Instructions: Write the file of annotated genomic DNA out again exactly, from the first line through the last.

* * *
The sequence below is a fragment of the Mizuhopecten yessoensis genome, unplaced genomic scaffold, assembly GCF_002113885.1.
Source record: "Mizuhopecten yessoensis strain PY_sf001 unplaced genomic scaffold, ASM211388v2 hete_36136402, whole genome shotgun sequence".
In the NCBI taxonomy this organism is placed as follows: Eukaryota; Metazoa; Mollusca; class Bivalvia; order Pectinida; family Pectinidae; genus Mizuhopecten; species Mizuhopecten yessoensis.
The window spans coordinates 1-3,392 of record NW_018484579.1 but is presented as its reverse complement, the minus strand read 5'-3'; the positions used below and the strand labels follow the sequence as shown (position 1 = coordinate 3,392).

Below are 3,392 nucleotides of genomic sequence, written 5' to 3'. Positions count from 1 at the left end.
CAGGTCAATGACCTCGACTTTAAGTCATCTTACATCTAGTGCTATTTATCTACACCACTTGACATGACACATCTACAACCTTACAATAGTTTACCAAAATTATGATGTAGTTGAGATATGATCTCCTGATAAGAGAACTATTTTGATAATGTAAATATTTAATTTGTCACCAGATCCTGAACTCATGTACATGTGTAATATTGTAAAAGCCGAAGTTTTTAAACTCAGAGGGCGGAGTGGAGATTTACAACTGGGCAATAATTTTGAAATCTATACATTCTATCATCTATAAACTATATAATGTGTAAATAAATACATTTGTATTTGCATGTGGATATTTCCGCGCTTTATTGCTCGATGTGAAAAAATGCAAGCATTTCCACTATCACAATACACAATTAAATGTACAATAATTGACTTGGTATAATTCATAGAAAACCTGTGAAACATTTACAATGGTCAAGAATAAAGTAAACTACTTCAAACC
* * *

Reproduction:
The sequence below is a fragment of the Mizuhopecten yessoensis genome, unplaced genomic scaffold, assembly GCF_002113885.1.
Source record: "Mizuhopecten yessoensis strain PY_sf001 unplaced genomic scaffold, ASM211388v2 hete_36136402, whole genome shotgun sequence".
In the NCBI taxonomy this organism is placed as follows: Eukaryota; Metazoa; Mollusca; class Bivalvia; order Pectinida; family Pectinidae; genus Mizuhopecten; species Mizuhopecten yessoensis.
The window spans coordinates 1-3,392 of record NW_018484579.1 but is presented as its reverse complement, the minus strand read 5'-3'; the positions used below and the strand labels follow the sequence as shown (position 1 = coordinate 3,392).

Below are 3,392 nucleotides of genomic sequence, written 5' to 3'. Positions count from 1 at the left end.
CAGGTCAATGACCTCGACTTTAAGTCATCTTACATCTAGTGCTATTTATCTACACCACTTGACATGACACATCTACAACCTTACAATAGTTTACCAAAATTATGATGTAGTTGAGATATGATCTCCTGATAAGAGAACTATTTTGATAATGTAAATATTTAATTTGTCACCAGATCCTGAACTCATGTACATGTGTAATATTGTAAAAGCCGAAGTTTTTAAACTCAGAGGGCGGAGTGGAGATTTACAACTGGGCAATAATTTTGAAATCTATACATTCTATCATCTATAAACTATATAATGTGTAAATAAATACATTTGTATTTGCATGTGGATATTTCCGCGCTTTATTGCTCGATGTGAAAAAATGCAAGCATTTCCACTATCACAATACACAATTAAATGTACAATAATTGACTTGGTATAATTCATAGAAAACCTGTGAAACATTTACAATGGTCAAGAATAAAGTAAACTACTTCAAACC